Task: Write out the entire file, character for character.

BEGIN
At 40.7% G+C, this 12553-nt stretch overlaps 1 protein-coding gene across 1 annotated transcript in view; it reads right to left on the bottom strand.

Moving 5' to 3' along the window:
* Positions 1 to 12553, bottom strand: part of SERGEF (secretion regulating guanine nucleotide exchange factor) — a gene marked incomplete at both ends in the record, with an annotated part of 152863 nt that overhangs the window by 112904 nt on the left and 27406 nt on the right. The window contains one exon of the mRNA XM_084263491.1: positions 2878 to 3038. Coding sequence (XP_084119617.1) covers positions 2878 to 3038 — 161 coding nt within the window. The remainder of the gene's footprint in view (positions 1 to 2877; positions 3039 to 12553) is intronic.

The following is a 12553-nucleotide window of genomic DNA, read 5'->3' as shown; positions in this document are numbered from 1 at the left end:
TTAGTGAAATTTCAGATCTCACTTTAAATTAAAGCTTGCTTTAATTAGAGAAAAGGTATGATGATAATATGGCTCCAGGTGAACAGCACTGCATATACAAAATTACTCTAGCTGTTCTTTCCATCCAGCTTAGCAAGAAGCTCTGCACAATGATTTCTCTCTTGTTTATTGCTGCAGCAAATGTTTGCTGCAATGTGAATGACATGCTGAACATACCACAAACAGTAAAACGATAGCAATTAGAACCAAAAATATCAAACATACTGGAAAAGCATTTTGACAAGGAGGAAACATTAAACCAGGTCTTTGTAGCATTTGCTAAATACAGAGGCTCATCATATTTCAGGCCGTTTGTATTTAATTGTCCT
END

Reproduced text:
At 40.7% G+C, this 12553-nt stretch overlaps 1 protein-coding gene across 1 annotated transcript in view; it reads right to left on the bottom strand.

Moving 5' to 3' along the window:
* Positions 1 to 12553, bottom strand: part of SERGEF (secretion regulating guanine nucleotide exchange factor) — a gene marked incomplete at both ends in the record, with an annotated part of 152863 nt that overhangs the window by 112904 nt on the left and 27406 nt on the right. The window contains one exon of the mRNA XM_084263491.1: positions 2878 to 3038. Coding sequence (XP_084119617.1) covers positions 2878 to 3038 — 161 coding nt within the window. The remainder of the gene's footprint in view (positions 1 to 2877; positions 3039 to 12553) is intronic.

The following is a 12553-nucleotide window of genomic DNA, read 5'->3' as shown; positions in this document are numbered from 1 at the left end:
TTAGTGAAATTTCAGATCTCACTTTAAATTAAAGCTTGCTTTAATTAGAGAAAAGGTATGATGATAATATGGCTCCAGGTGAACAGCACTGCATATACAAAATTACTCTAGCTGTTCTTTCCATCCAGCTTAGCAAGAAGCTCTGCACAATGATTTCTCTCTTGTTTATTGCTGCAGCAAATGTTTGCTGCAATGTGAATGACATGCTGAACATACCACAAACAGTAAAACGATAGCAATTAGAACCAAAAATATCAAACATACTGGAAAAGCATTTTGACAAGGAGGAAACATTAAACCAGGTCTTTGTAGCATTTGCTAAATACAGAGGCTCATCATATTTCAGGCCGTTTGTATTTAATTGTCCT